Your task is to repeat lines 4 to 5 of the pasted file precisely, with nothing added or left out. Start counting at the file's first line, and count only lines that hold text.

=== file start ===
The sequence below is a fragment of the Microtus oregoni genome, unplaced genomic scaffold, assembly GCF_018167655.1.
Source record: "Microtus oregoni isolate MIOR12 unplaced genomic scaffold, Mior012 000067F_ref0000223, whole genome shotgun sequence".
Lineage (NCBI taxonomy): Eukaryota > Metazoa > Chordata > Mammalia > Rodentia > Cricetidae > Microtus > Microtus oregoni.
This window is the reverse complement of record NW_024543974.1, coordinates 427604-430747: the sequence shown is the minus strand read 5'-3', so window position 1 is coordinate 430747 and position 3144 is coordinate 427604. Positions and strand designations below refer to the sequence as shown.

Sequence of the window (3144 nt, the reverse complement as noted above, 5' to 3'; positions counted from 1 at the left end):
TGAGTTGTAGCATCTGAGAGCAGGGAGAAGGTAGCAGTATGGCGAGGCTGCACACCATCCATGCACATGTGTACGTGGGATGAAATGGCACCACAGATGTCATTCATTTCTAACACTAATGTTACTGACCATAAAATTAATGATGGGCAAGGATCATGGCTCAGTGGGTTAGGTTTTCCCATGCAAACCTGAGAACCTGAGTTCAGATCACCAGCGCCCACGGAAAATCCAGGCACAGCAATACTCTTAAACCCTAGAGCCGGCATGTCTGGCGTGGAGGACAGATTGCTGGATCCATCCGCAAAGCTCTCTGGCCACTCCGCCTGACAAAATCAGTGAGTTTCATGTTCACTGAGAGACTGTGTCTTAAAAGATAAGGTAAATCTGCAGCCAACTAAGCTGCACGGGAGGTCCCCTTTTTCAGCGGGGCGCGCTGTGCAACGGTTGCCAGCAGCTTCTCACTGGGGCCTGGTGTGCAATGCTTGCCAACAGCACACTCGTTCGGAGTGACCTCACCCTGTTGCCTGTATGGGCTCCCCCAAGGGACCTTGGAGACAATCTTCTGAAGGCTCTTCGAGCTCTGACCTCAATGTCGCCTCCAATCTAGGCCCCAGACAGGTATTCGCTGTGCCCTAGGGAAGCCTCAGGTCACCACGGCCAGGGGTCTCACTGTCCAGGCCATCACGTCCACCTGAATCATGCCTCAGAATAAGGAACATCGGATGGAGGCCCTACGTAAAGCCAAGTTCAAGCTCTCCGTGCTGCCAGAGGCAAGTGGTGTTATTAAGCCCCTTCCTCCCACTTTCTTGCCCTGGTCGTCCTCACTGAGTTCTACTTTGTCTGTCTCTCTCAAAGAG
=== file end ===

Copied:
This window is the reverse complement of record NW_024543974.1, coordinates 427604-430747: the sequence shown is the minus strand read 5'-3', so window position 1 is coordinate 430747 and position 3144 is coordinate 427604. Positions and strand designations below refer to the sequence as shown.

Sequence of the window (3144 nt, the reverse complement as noted above, 5' to 3'; positions counted from 1 at the left end):